Gomez: Imitate Rev. King’s ‘example, prophetic witness’ in work for justice

By Catholic News Service
Wednesday, January 19, 2022

The Martin Luther King Jr. Memorial in Washington is seen in this illustration photo. The life and legacy of the slain civil rights leader is commemorated Jan. 17, which is a federal holiday. Beginning in 1970, a number of states and cities made his birthday, Jan. 15, a holiday. In 1983, Congress declared a federal holiday for Rev. King and set the annual observance for the third Monday of January. (CNS photo/Tyler Orsburn)

WASHINGTON — The president of the U.S. Conference of Catholic Bishops urged all people of goodwill to commemorate the life and legacy of the Rev. Martin Luther King Jr. on the Jan. 17 holiday named for him by remembering “not only the justice he pursued, but how he pursued it.”

The civil rights leader “was driven by the biblical vision of righteousness and truth, a vision that he understood to be reflected in our nation’s founding documents,” Los Angeles Archbishop José H. Gomez said in a Jan. 15 statement.

“He believed in what he called the ‘American creed,’ the belief expressed by our founders that all men and women are created equal and endowed by God with a sacred dignity and undeniable rights to life, liberty and equality,” the prelate added.

King, who was assassinated in 1968 at age 39, would have turned 93 Jan. 15. Martin Luther King Jr. Day is observed on the third Monday of January each year.

Today, 54 years after his death, “America faces many challenges,” Archbishop Gomez said. Among them, he said, are “this ongoing pandemic, issues of economic inequality and racial discrimination, violence in our communities, the struggle to welcome immigrants and refugees.”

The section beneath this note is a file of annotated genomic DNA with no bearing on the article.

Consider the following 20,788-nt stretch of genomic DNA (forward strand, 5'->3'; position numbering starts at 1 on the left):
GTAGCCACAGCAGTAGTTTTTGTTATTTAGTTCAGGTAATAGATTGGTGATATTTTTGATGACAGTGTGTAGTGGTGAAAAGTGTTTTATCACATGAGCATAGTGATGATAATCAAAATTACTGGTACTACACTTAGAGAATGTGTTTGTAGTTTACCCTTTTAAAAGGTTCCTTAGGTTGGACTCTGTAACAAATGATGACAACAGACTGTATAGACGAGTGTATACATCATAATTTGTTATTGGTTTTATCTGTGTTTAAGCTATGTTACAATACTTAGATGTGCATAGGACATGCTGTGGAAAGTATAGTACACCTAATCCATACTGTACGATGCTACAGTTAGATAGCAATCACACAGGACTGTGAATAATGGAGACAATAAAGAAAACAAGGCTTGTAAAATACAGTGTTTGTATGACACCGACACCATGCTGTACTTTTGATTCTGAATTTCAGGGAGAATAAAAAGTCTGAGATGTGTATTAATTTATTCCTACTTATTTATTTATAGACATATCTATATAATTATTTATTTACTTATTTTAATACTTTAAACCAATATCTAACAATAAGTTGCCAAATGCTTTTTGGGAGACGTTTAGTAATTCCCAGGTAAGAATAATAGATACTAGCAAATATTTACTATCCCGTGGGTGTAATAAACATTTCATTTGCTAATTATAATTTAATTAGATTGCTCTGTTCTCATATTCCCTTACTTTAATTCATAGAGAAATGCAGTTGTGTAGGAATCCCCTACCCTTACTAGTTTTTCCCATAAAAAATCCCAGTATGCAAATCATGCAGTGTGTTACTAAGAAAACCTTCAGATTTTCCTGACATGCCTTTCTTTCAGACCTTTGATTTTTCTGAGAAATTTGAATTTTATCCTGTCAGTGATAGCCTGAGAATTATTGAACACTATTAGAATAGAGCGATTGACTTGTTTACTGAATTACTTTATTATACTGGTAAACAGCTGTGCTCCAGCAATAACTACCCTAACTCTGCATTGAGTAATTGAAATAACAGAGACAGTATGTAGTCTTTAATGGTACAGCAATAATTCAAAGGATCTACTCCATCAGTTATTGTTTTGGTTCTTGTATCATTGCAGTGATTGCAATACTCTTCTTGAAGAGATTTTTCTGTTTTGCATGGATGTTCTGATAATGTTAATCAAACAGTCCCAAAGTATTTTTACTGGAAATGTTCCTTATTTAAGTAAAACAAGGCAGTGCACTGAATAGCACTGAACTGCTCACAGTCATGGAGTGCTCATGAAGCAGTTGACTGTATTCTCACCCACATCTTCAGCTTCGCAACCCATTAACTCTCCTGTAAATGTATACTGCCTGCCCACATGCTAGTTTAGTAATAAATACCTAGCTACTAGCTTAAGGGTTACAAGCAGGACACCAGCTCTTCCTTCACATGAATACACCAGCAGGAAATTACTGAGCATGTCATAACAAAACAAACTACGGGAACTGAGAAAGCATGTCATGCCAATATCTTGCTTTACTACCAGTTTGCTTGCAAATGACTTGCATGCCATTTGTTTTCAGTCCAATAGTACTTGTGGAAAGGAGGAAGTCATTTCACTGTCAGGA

“In recent years, our nation has also become more polarized and our divisions angrier,” he said.

In looking to the future, “let us continue to draw from Rev. King’s wisdom, especially his commitment to the beatitudes of Jesus, and the principles of nonviolence and love for our enemies,” Archbishop Gomez urged.

He referenced King’s “Letter from a Birmingham Jail,” an open letter written April 16, 1963, by the Baptist minister and activist while he was confined in a jail cell after he and other civil rights leaders were arrested for holding a nonviolent demonstration over the treatment of Blacks in Birmingham, Alabama. A court had ordered that King could not hold protests there. He spent eight days in jail before being released on bail.

In his letter, “Rev. King reminds us that we are brothers and sisters, part of a beautiful web of relationships of mutual care, each of us depending on others as others depend on us,” the archbishop said. “’Injustice anywhere is a threat to justice everywhere,’ he wrote. “We are ... tied in a single garment of destiny. Whatever affects one directly, affects all indirectly.”

“Let us go forward in that same spirit of fraternity and solidarity, and let us carry on his work for equality and justice,” Archbishop Gomez said. “As we remember Rev. King, let us continue to learn from him and imitate his example and prophetic witness.”


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